In November last year, China formally recognised the Riverland as a Pest Free Area for all horticultural produce.

It means SA’s horticultural produce can be shipped directly to China without having to be treated for fruit fly because the state is free of the pest.

Helen says not having to cold sterilise their citrus gives SA citrus growers an economic advantage of $2.80 a carton over their interstate counterparts.

Another record year is expected for the Australian citrus industry and the Chinese market has been a significant contributor, she adds.

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Murraylands dried fruit producers urge shoppers to pick local

Fourth-generation apricot producers in the Murraylands are encouraging shoppers to choose local when buying dried fruit products to support growers and keep the industry afloat.

Dried fruit producer Paul Prosser has been growing apricots on his Mypolonga property, about 15km from Murray Bridge, for decades.

In the last 15 years, he and wife Kathy have run their own dried fruit business Aussie Apricots, consisting of dried fruits, confectionery, jams and chutneys.

They grow, hand pick and cut apricots by hand and machine before processing, sun drying and sorting the fruit.

Entertaining Tawnya Bahr chef/tour guide from Sydney

A post shared by Kathy Prosser (@aussie_apricots_) on


The Prossers grow a variety of apricots including Morpark, Storey, Hunter, Riviera, Riverbright species.

One patch of their apricot orchard is three generations old and they plan to plant a further 750 trees this year.

The Prossers say their dried apricots are rich in colour and the flesh is soft – two attributes to look out for when searching for high quality, locally grown and produced dried fruit products.

The apricot season is in full swing in summertime, when Aussie Apricots’ pickers are “flat out” hand-picking the fruit, often in 38-40C heat.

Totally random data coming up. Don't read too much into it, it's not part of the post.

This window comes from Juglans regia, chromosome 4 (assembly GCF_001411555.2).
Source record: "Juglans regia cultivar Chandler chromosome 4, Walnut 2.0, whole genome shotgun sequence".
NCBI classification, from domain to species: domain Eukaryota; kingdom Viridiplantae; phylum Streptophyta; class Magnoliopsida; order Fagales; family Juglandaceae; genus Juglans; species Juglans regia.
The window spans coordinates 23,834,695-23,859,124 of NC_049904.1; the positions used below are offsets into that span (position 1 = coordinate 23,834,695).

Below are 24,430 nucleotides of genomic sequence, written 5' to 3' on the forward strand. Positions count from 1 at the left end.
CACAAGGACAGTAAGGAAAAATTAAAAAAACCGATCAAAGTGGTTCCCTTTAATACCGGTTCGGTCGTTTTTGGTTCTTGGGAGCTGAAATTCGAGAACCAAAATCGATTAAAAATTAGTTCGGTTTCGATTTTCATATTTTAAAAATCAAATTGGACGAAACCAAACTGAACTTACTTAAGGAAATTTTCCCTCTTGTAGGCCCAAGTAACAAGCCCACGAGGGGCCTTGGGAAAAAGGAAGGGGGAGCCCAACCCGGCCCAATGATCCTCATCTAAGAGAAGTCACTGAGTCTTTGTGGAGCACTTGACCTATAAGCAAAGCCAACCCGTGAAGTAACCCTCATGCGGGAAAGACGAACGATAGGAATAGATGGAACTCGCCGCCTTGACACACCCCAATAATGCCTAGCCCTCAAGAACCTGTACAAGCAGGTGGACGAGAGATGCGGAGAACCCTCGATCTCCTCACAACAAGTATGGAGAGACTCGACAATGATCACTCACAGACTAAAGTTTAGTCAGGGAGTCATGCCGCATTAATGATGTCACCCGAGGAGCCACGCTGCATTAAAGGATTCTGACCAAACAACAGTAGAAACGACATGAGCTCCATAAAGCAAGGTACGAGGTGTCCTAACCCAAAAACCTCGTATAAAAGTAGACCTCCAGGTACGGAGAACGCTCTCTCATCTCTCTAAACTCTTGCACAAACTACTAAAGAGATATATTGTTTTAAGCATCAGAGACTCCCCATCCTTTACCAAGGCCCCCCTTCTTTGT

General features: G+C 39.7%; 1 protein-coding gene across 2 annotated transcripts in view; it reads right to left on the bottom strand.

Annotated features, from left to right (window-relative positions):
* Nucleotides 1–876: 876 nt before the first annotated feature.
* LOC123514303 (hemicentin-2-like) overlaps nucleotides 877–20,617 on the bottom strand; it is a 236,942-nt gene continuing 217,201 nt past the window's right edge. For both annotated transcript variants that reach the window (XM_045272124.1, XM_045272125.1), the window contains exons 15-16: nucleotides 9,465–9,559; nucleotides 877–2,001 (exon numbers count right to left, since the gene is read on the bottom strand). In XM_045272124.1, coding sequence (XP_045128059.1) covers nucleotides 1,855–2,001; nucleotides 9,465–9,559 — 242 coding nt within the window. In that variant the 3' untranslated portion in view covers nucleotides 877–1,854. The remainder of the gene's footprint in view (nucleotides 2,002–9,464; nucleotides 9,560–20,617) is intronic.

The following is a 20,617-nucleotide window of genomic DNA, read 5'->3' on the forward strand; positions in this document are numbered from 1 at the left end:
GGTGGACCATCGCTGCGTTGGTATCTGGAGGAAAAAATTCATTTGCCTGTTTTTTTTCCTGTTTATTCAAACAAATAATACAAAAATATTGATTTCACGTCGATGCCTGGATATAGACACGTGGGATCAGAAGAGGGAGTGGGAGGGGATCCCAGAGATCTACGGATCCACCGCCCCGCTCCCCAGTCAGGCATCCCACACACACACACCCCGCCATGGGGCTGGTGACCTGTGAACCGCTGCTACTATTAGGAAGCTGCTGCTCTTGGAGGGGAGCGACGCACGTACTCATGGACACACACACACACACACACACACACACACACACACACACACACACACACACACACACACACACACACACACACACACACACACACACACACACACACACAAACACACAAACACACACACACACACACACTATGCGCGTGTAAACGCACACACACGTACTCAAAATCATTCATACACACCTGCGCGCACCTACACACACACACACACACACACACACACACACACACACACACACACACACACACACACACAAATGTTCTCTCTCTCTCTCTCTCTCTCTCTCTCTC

Apricots sun-drying at the Prosser’s drying facilities at Mypolonga.

Last season’s haul (earlier this year) was a healthy six tonnes of dried fruit.

Kathy says growing apricots is relatively disaster free, but a harvest’s success relies heavily on the weather.

“If we have reasonable weather conditions, it’s not so bad,” she says.

“The only issue is that you have only one crop per year so you only get one chance.”

Aussie Apricots employs a small team of regular full time employees, with its workforce swelling to about 30 casuals during harvest.

The Prossers also grow peaches, oranges, avocados and figs and source fruit from six other growers in the region.

“It’s a lot of work but it’s an achievement because without us they (other growers) would be struggling to sell their product,” Paul says.

Once picked and cut, the apricots are laid out in a specialised sun drying house for three or four days before being washed, sized and sorted.

They then undergo a dehydration process before being packaged and sold to supermarkets and green grocers across SA and interstate.

The apricots are also processed into confectionery, jams and chutneys.

Kathy and Paul also produce a skincare range of apricot soaps, sourcing buffalo and cows milk from the region’s last few existing dairies.